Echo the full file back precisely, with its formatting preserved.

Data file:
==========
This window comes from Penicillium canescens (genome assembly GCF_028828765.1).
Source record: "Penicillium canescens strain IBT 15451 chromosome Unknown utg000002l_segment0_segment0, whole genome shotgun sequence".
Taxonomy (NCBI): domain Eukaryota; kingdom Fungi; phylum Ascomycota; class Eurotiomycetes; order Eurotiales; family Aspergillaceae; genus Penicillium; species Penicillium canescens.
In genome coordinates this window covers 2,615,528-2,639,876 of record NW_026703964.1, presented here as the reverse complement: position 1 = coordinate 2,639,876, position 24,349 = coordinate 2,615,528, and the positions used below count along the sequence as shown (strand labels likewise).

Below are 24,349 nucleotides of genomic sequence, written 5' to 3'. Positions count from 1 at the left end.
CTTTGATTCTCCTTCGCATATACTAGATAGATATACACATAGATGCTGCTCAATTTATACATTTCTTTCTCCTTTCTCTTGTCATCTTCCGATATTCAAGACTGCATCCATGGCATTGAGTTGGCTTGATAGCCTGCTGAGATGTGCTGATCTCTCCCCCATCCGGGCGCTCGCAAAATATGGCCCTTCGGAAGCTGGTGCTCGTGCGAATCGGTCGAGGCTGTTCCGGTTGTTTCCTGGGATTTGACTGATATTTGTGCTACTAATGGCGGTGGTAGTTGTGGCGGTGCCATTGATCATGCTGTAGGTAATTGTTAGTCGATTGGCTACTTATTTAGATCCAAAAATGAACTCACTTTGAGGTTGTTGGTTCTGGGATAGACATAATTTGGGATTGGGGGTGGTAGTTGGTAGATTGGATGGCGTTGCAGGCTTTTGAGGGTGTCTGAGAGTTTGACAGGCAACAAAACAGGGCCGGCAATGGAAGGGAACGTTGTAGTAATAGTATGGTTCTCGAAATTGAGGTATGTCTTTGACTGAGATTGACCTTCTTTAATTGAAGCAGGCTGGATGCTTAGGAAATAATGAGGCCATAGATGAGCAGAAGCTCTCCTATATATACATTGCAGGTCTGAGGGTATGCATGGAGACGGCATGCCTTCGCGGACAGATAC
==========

This window comes from Penicillium canescens (genome assembly GCF_028828765.1).
Source record: "Penicillium canescens strain IBT 15451 chromosome Unknown utg000002l_segment0_segment0, whole genome shotgun sequence".
Taxonomy (NCBI): domain Eukaryota; kingdom Fungi; phylum Ascomycota; class Eurotiomycetes; order Eurotiales; family Aspergillaceae; genus Penicillium; species Penicillium canescens.
In genome coordinates this window covers 2,615,528-2,639,876 of record NW_026703964.1, presented here as the reverse complement: position 1 = coordinate 2,639,876, position 24,349 = coordinate 2,615,528, and the positions used below count along the sequence as shown (strand labels likewise).

Below are 24,349 nucleotides of genomic sequence, written 5' to 3'. Positions count from 1 at the left end.
CTTTGATTCTCCTTCGCATATACTAGATAGATATACACATAGATGCTGCTCAATTTATACATTTCTTTCTCCTTTCTCTTGTCATCTTCCGATATTCAAGACTGCATCCATGGCATTGAGTTGGCTTGATAGCCTGCTGAGATGTGCTGATCTCTCCCCCATCCGGGCGCTCGCAAAATATGGCCCTTCGGAAGCTGGTGCTCGTGCGAATCGGTCGAGGCTGTTCCGGTTGTTTCCTGGGATTTGACTGATATTTGTGCTACTAATGGCGGTGGTAGTTGTGGCGGTGCCATTGATCATGCTGTAGGTAATTGTTAGTCGATTGGCTACTTATTTAGATCCAAAAATGAACTCACTTTGAGGTTGTTGGTTCTGGGATAGACATAATTTGGGATTGGGGGTGGTAGTTGGTAGATTGGATGGCGTTGCAGGCTTTTGAGGGTGTCTGAGAGTTTGACAGGCAACAAAACAGGGCCGGCAATGGAAGGGAACGTTGTAGTAATAGTATGGTTCTCGAAATTGAGGTATGTCTTTGACTGAGATTGACCTTCTTTAATTGAAGCAGGCTGGATGCTTAGGAAATAATGAGGCCATAGATGAGCAGAAGCTCTCCTATATATACATTGCAGGTCTGAGGGTATGCATGGAGACGGCATGCCTTCGCGGACAGATAC